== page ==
You can find more details of the requirements on the UKVI website.
If your immigration application is successful, your passport should be returned to you with a Visitor visa sticker.
If you are a non-visa national and are requesting Visitor permission at the port of entry to the UK, you can carry the above documents which are relevant to you in your hand luggage. You do not need to pay a fee.
There are some questions that students frequently ask us when completing the Visitor application form.
The application form asks some specific questions about your money, where it is coming from and what you will be spending it on. If you feel that the Entry Clearance Officer who assesses your application may not understand your financial situation, you can include a budget with your supporting documents. A budget may also help you plan your finances. For more information on writing a budget, we have a budget spreadsheet that you can personalise on our website, as well as useful money saving ideas.
The UKVI Guide to supporting documents for visiting the UK [PDF 191KB] includes a section ‘Information about your finances and employment’, which explains what financial documents are acceptable evidence of your funds. The guide mentions showing bank statements or payslips for up to six months prior to your application. However, the Immigration Rules for Visitors do not mention having to show that the funds have been held for a specific length of time, nor do they state which documents will be considered as acceptable evidence. The Immigration Rules only state that you must show you have enough money to pay for your living costs while you are in the UK and to pay for your return flight home. It would be reasonable to estimate your living costs based on the Student requirements, which is a minimum of £1334 for every month you will be in the UK. We would also advise you to provide evidence that you, or the person who is financially supporting you, has held the money for at least a 28 day consecutive period prior to making your application (this is the requirement for Student visa applications).
We advise that you write your course name exactly as it is on your offer letter.
If you are applying for Visitor permission to study abroad in the UK as an associate student or as part of the Queen Mary Summer School, you can say the name of the course and "no qualification" for the question about the qualification you will get. For example, you would write: "Associate student - no qualification" or "Summer School student- no qualification" depending on your situation.
If you are returning to the UK to undertake your resits, you should write the qualification you will obtain on successful completion of your course.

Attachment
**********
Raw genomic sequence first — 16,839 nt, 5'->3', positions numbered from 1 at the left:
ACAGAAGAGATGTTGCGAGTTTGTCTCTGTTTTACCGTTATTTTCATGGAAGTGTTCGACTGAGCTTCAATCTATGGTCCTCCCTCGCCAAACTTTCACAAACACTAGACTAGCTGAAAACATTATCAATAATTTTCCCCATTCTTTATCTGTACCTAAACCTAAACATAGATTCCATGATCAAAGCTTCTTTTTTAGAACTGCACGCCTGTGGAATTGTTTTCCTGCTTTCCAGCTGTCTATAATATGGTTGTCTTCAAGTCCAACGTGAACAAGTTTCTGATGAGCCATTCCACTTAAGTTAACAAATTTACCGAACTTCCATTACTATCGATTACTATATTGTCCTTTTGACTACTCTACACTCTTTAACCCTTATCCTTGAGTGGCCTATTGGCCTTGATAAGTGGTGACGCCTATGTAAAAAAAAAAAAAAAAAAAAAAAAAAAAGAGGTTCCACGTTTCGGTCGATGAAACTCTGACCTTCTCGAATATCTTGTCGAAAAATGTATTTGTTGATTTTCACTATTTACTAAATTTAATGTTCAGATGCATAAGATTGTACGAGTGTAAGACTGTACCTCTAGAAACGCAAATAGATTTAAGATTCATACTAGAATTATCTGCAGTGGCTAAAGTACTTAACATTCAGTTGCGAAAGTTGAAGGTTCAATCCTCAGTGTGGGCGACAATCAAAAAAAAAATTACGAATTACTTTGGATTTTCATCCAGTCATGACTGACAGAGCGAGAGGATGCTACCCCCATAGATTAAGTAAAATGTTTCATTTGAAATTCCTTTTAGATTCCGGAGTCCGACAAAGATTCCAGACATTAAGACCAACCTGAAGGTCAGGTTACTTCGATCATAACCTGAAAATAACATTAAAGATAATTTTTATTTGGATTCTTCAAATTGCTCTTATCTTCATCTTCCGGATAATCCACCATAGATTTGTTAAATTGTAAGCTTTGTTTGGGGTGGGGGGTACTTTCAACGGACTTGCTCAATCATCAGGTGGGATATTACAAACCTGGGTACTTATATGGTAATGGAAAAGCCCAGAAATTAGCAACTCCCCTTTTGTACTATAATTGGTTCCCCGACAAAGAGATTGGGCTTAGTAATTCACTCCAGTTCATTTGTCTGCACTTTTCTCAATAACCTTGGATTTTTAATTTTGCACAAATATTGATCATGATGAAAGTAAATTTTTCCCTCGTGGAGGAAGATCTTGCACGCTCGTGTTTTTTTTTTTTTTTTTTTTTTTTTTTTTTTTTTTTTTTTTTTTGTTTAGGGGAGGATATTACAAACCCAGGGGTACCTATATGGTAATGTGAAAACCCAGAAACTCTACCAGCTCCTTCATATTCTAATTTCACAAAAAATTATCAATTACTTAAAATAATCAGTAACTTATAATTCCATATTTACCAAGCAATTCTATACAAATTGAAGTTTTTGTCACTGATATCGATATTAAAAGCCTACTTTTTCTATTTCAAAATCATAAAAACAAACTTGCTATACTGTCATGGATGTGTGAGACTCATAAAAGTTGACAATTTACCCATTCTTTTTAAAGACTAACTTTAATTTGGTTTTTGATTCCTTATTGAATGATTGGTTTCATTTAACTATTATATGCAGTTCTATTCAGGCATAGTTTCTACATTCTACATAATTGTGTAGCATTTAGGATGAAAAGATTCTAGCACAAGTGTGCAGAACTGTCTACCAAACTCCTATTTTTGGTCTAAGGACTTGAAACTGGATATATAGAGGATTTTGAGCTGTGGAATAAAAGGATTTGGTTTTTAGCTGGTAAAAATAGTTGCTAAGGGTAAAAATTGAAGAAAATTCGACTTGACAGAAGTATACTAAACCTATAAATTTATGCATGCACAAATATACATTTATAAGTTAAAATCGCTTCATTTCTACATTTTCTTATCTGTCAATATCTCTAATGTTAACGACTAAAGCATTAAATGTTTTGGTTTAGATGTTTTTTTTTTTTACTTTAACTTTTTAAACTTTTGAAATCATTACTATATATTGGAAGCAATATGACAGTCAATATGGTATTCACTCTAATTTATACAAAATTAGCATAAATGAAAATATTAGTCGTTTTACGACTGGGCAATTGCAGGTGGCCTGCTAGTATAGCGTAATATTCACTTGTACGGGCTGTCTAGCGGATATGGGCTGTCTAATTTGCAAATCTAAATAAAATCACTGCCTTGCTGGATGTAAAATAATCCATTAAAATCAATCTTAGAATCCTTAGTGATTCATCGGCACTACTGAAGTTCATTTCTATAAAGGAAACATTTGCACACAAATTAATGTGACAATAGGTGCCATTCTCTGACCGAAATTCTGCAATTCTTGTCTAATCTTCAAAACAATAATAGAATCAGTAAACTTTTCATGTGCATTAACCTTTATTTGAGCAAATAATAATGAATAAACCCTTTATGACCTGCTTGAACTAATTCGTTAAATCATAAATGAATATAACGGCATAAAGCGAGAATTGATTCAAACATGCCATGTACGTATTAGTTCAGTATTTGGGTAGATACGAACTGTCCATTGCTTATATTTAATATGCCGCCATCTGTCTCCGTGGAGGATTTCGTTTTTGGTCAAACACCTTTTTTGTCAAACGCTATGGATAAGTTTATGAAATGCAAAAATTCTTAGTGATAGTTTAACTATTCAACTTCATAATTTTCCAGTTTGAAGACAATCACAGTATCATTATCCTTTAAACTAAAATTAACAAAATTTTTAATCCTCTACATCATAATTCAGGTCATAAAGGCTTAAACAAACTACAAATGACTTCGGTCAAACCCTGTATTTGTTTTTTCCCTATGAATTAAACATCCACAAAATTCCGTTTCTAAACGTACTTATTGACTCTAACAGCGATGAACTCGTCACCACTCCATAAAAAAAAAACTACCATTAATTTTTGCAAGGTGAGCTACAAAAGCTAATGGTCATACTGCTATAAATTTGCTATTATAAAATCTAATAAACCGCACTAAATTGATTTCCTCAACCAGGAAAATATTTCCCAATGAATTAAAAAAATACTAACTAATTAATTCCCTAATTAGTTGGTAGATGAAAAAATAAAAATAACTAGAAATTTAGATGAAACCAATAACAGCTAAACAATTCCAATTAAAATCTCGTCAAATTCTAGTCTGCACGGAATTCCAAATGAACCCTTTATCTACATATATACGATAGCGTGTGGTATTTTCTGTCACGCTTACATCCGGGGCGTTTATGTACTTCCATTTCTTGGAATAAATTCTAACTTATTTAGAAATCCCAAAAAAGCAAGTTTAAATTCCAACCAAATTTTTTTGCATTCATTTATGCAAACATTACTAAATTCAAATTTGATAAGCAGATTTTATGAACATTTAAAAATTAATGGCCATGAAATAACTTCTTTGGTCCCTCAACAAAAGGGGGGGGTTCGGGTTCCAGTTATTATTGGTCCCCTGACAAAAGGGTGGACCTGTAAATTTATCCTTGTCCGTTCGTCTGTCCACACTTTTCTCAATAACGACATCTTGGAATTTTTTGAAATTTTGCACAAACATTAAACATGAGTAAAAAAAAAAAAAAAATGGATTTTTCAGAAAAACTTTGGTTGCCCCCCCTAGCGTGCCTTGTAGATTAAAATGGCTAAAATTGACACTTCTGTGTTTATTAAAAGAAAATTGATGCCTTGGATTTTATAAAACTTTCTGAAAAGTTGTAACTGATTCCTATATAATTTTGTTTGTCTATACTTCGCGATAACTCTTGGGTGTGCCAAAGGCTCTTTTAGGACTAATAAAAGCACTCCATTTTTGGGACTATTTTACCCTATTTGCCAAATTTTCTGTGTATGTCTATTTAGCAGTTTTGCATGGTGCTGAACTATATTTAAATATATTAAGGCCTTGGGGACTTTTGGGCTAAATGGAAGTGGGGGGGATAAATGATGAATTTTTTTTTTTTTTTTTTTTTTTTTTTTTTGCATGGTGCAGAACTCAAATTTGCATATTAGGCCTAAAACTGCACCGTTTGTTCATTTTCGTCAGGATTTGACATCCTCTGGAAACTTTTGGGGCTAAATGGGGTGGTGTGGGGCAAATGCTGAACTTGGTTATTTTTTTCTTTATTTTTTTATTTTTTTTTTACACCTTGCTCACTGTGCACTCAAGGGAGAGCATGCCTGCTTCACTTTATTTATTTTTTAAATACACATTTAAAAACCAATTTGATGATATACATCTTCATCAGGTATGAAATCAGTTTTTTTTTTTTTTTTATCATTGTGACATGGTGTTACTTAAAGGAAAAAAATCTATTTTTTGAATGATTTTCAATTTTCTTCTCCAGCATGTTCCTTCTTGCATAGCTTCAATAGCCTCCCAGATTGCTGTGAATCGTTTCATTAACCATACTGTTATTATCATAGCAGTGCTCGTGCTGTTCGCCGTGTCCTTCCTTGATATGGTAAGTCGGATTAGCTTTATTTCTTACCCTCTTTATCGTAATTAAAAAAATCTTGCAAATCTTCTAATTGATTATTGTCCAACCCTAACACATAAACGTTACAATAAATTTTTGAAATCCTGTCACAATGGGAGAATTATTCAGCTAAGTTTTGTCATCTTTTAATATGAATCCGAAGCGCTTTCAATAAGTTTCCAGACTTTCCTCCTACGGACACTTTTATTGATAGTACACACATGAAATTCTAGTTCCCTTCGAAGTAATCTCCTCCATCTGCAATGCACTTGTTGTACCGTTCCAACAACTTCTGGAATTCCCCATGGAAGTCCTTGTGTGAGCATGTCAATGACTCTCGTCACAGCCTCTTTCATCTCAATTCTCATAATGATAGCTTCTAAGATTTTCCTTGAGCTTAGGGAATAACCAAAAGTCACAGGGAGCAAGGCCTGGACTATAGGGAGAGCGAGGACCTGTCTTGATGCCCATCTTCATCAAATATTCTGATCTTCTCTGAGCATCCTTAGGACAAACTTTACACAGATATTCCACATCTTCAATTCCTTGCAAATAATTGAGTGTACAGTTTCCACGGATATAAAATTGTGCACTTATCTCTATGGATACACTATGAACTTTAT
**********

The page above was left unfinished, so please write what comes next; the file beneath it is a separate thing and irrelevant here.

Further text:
Normally, this would be the length of your course. However, if you are a distance learning student or a student undertaking re-sit exams or defending their viva, you should enter the time you are expected to be in the UK on this occasion (e.g. if you are undertaking re-sits, the start and end date of the exam period).
If you want to invite a relative or friend to visit you in the UK, and they need a visa, they will need to apply for a Visitor visa at their nearest Visa Application Centre (VAC). There is information about how to apply, and the documents required on the gov.uk website.
In addition, it is usually helpful for your visitor to provide: • proof of your enrolment at Queen Mary University of London or your graduation ceremony if applicable (see below) • a letter of invitation from you (see below)
Students sometimes ask us in Advice and Counselling for an additional formal letter of invitation for their visitor, but this is not necessary.
Proof of your attendance at Queen Mary
If you are a current student you can send your family your Student Status Letter. Your family should not use a letter that is more than a month old when they submit their immigration applications or travel to the UK.
Proof of your Graduation Ceremony
If you are inviting your family or friends to attend your graduation ceremony, and have booked your tickets you can print the order confirmation.
Your letter of invitation
Write a letter, addressed to the Entry Clearance Officer at the VAC where your visitor is applying for their visa. Include in your letter:
What to do next
Send your invitation letter and Student Status letter, or graduation order confirmation, to your friend or relative so they can include them with their visa application. Do not send it direct to the VAC. Again, you do not normally need any additional letter from Queen Mary, only proof of your student status or of your graduation ceremony.
For detailed information about the requirements